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I Tried to delete files that starts with A and ends with 2 numbers but It doesn't do a thing.
What I tried:

rm ^A*[0..9]2$

Where am I wrong?

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up vote 16 down vote accepted

You can use the following command to delete all files matching your criteria:

ls | grep -P "^A.*[0-9]{2}$" | xargs -d"\n" rm

How it works:

  1. ls lists all files (one by line since the result is piped).

  2. grep -P "^A.*[0-9]{2}$" filters the list of files and leaves only those that match the regular expression ^A.*[0-9]{2}$

    • .* indicates any number of occurrences of ., where . is a wildcard matching any character.

    • [0-9]{2} indicates exactly two occurrences of [0-9], that is, any digit.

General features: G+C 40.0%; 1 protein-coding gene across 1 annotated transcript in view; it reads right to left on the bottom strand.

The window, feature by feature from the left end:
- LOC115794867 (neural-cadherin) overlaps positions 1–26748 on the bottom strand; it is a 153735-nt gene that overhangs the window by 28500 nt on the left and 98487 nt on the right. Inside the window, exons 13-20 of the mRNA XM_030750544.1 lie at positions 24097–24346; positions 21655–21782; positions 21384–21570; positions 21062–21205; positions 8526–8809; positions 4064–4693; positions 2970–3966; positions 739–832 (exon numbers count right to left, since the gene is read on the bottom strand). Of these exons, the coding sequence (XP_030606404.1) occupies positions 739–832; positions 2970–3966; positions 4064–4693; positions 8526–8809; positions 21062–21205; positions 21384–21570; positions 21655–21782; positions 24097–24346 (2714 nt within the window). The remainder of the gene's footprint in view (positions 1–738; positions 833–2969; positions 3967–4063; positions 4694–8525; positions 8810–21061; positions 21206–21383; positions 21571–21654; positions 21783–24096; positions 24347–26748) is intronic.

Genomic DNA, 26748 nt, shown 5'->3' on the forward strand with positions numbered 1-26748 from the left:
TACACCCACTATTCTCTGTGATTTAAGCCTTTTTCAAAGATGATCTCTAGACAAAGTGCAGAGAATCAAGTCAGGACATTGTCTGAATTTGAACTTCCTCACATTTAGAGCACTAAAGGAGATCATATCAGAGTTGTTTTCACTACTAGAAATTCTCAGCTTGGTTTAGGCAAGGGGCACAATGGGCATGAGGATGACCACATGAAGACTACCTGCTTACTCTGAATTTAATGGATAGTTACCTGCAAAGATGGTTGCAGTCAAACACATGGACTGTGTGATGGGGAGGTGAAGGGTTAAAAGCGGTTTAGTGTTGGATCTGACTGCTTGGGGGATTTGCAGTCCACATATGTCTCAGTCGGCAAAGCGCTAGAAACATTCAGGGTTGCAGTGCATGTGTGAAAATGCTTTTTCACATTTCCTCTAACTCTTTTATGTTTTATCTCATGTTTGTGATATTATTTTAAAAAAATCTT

3. xargs -d"\n" rm executes rm line once for every line that is piped to it.

Where am I wrong?

For starters, rm doesn't accept a regular expression as an argument. Besides the wildcard *, every other character is treated literally.

Also, your regular expression is slightly off. For example, * means any occurrences of ... in a regular expression, so A* matches A, AA, etc. and even an empty string.

For more information, visit

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Beware of spaces in file names. – slhck Feb 22 '12 at 18:27
The -d"\n switch fixes the spaces problem. – Frg Feb 22 '12 at 19:14
Note - some distros (like Mac OS) don't have a grep -P (Perl regex). grep -E may work in this case. – bluescrubbie Oct 2 '13 at 20:59
I prefer using -I with xargs and always test with non-lethal commands first: xargs -d"\n" -I {} echo "{}" – jozxyqk Mar 24 '14 at 5:40

Or using find:

find your-directory/ -name 'A*[0-9][0-9]' -delete

This solution will deal with weird file names.

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This is a great solution. I prefer it because it is simpler and you can omit the -delete flag at the end first to see if your regex is correct before mass deleting your files. – JAMESSTONEco Apr 14 '15 at 21:31

See the filename expansion section of the bash man page:

rm A*[0-9][0-9]
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